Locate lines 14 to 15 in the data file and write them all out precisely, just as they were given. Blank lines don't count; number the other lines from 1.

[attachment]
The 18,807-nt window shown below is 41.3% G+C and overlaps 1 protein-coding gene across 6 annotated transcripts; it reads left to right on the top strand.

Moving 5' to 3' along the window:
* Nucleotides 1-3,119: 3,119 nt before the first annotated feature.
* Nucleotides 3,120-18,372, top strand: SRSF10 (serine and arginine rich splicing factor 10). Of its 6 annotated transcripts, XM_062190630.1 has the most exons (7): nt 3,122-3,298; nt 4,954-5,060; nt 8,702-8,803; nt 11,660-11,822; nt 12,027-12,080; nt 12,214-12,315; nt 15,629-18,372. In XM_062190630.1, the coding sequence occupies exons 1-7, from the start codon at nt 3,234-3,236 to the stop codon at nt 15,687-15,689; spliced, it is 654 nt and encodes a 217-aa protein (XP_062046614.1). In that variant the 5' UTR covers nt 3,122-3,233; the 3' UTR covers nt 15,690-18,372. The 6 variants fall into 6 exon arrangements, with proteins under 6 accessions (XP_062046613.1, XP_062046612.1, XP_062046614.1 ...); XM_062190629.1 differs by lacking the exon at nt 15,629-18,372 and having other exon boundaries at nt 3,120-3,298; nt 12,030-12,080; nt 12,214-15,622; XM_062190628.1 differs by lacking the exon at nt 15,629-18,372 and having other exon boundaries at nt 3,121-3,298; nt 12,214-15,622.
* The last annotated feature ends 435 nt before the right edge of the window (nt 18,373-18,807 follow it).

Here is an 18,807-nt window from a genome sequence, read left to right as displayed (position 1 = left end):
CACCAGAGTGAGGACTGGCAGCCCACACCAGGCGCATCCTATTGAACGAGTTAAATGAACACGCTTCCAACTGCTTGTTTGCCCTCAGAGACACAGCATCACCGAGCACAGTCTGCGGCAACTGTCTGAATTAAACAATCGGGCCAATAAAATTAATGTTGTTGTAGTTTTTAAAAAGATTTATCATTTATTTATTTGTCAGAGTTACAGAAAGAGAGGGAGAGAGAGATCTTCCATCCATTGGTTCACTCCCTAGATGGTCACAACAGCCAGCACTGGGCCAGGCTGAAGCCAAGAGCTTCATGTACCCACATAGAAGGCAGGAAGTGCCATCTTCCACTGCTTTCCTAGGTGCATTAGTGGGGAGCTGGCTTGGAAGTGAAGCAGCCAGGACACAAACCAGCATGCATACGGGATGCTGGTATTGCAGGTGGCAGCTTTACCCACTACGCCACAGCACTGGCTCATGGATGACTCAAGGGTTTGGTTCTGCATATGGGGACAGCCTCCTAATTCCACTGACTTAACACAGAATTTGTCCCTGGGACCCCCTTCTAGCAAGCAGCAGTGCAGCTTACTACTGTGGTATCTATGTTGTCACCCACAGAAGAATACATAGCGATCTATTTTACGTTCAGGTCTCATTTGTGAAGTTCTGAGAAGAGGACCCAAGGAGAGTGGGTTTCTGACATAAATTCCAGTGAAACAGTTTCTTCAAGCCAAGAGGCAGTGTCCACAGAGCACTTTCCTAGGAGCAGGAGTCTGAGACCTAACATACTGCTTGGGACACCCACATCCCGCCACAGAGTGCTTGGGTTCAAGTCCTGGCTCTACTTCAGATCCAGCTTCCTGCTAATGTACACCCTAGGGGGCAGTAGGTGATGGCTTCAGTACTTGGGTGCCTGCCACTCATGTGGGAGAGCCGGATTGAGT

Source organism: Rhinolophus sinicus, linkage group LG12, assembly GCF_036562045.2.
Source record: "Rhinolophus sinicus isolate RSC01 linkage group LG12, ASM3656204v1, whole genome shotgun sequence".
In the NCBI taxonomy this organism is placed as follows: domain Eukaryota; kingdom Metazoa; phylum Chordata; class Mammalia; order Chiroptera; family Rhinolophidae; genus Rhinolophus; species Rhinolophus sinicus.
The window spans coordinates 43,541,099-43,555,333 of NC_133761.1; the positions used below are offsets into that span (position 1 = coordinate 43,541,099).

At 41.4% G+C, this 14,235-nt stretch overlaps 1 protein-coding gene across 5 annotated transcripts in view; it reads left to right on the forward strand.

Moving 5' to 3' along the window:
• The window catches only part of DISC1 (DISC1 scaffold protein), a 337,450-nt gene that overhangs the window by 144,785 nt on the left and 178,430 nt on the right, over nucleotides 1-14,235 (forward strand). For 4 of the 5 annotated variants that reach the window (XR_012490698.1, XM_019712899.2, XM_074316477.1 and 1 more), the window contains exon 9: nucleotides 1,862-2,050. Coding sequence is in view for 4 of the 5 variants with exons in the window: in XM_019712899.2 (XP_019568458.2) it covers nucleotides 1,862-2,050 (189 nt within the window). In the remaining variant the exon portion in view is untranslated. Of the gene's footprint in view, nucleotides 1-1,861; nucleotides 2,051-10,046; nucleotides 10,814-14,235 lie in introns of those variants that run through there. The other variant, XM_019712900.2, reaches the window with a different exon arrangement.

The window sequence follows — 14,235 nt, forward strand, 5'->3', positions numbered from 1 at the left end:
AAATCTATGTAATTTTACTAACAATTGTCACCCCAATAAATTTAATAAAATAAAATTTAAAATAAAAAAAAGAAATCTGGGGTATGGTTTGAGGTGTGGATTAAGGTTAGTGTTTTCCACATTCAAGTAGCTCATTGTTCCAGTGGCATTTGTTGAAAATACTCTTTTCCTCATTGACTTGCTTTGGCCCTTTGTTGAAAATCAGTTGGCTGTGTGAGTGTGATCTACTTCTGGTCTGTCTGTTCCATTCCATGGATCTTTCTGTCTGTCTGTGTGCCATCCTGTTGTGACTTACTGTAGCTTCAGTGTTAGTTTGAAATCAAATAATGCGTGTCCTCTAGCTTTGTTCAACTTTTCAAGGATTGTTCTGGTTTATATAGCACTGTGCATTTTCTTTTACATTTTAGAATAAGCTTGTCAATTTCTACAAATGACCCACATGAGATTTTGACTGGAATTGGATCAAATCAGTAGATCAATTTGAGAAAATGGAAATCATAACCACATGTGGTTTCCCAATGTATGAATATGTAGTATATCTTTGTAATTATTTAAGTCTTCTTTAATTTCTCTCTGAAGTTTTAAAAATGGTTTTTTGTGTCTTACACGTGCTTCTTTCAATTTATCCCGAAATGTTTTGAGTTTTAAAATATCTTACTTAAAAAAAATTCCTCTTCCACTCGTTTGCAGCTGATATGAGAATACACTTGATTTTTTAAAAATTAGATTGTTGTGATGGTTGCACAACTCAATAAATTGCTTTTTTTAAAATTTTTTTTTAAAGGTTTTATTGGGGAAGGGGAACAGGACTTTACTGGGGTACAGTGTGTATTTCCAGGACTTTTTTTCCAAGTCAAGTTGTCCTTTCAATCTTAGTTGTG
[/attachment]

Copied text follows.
• The window catches only part of DISC1 (DISC1 scaffold protein), a 337,450-nt gene that overhangs the window by 144,785 nt on the left and 178,430 nt on the right, over nucleotides 1-14,235 (forward strand). For 4 of the 5 annotated variants that reach the window (XR_012490698.1, XM_019712899.2, XM_074316477.1 and 1 more), the window contains exon 9: nucleotides 1,862-2,050. Coding sequence is in view for 4 of the 5 variants with exons in the window: in XM_019712899.2 (XP_019568458.2) it covers nucleotides 1,862-2,050 (189 nt within the window). In the remaining variant the exon portion in view is untranslated. Of the gene's footprint in view, nucleotides 1-1,861; nucleotides 2,051-10,046; nucleotides 10,814-14,235 lie in introns of those variants that run through there. The other variant, XM_019712900.2, reaches the window with a different exon arrangement.

The window sequence follows — 14,235 nt, forward strand, 5'->3', positions numbered from 1 at the left end: